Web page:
First, he is furious because God made a fool out of him in front of the whole city.
What a way to treat a prophet!
God ordered him to proclaim to one and all that disaster is on its way, and there are no loopholes,
and no escape clauses.
The city will be destroyed on June 21, 981 B.C. or thereabouts

What happens?
Nothing!
Zero!

God made Jonah looked like the fellow who promised his cult disciples they would
all be raptured into the sky on June 21, A.D. 1981.
Or like the prophets who told us that California would slide into the ocean in August 1969.

This is no way to support the collapsible ego of an insecure preacher.
So Jonah is sore; God had punctured his prophet's pride.

But his anger goes deeper.
It has to do with the kind of world we live in, and the sort of God that we have to live with.
Jonah wants a world where the bad guys always get what's coming to them, and to get it
before the third act is over.
John believes in the justice of the quick execution; and to answer violence with violence,
and give the devil what's coming to him at once.

When no cloud of destruction broke over Nineveh on the 40th day, the moral seams
of the universe came apart.
How could a just God not face up to His duties?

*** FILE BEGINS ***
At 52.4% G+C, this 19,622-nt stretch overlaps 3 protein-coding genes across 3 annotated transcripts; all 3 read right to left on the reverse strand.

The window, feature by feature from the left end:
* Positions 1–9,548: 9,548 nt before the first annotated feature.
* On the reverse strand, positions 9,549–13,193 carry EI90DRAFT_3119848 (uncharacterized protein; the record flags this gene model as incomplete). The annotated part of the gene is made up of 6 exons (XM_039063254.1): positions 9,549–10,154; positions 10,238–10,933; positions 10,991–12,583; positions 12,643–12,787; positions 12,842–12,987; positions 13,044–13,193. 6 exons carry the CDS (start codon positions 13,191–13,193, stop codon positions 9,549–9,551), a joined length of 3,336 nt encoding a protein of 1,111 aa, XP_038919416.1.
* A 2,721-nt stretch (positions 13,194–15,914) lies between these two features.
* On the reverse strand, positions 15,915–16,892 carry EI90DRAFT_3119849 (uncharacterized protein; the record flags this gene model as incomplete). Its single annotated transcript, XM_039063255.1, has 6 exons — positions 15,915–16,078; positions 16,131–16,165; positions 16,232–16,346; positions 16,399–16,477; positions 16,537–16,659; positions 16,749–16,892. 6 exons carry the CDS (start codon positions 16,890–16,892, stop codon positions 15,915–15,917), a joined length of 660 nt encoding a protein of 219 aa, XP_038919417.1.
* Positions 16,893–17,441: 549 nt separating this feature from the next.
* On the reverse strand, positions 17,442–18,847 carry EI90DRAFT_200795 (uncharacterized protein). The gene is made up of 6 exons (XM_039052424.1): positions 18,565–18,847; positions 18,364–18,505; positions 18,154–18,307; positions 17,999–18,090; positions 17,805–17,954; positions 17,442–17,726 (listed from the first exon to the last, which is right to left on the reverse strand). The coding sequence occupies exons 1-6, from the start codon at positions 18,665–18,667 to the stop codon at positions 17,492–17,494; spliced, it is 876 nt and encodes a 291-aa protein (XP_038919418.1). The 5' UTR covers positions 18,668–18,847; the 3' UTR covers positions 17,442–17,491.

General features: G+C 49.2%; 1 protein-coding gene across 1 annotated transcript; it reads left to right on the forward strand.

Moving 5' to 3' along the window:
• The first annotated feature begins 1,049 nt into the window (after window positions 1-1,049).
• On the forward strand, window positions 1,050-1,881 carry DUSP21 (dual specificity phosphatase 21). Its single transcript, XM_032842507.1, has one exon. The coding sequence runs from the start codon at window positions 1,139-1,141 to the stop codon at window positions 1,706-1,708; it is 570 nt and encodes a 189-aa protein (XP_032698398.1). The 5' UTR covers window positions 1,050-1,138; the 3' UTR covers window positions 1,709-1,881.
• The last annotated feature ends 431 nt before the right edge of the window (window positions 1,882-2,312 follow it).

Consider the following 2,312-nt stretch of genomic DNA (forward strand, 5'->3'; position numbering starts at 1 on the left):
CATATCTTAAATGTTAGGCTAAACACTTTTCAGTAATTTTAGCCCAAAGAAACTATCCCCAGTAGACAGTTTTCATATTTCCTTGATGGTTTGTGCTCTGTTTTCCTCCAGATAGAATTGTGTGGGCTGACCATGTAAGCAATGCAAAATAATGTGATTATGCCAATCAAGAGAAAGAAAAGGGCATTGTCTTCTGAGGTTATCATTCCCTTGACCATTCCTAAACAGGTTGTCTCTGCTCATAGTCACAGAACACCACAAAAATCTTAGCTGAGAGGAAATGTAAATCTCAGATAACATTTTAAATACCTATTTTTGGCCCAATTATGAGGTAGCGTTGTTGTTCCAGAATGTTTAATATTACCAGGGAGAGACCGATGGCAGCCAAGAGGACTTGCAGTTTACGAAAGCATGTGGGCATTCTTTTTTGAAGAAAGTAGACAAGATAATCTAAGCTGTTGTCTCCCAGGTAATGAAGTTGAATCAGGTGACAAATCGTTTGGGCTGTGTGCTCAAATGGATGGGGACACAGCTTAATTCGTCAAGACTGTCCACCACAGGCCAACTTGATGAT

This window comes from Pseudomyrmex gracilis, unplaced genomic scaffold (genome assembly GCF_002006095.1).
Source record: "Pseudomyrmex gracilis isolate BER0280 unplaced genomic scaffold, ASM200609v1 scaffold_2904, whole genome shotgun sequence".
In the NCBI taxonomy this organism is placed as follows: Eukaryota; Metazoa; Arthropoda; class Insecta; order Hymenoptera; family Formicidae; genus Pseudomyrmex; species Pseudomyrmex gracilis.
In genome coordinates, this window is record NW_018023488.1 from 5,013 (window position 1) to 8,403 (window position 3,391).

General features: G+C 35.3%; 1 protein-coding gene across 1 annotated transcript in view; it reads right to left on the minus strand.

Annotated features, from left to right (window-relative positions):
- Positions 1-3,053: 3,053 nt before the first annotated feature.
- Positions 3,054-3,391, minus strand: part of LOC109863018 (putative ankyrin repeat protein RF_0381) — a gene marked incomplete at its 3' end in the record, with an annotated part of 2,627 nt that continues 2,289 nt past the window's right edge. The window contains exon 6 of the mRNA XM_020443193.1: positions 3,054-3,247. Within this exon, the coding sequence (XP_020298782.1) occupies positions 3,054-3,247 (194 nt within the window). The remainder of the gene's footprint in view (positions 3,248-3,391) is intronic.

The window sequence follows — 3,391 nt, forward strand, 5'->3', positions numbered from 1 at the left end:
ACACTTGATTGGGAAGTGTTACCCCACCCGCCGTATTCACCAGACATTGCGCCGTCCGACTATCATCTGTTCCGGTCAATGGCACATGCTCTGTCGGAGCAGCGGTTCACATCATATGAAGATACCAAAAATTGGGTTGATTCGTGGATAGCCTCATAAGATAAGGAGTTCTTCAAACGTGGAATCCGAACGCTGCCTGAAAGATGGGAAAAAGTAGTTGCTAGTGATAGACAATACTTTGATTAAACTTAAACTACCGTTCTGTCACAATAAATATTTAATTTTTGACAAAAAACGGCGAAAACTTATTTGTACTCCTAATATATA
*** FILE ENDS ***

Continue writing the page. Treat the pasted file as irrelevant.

How could you trust a God who who lets compassion get the upper hand
over the desired judgment?
So what does a morally outraged prophet do when God's compassion turns back instant annihilation?

Jonah retires to the country – that's what he does.
He never liked the city anyway.
He might as well just quit.

Now comes the encounter between God and His prophet.
God explains His new Nineveh policy to the man who has been His chief spokesman for the old policy.
So God visits Jonah.

God speaks first: "Jonah, I'm getting some bad vibrations from you.
You are really upset
."

Jonah: "After what you pulled on me, I'm outraged.
I am so hurt that I wish I was dead
."

God: "Alright, Jonah. Let us talk about it."

Jonah: "Oh, yes, I want to talk about it.
I knew that you were soft.
I was afraid that you would get compassionate on me.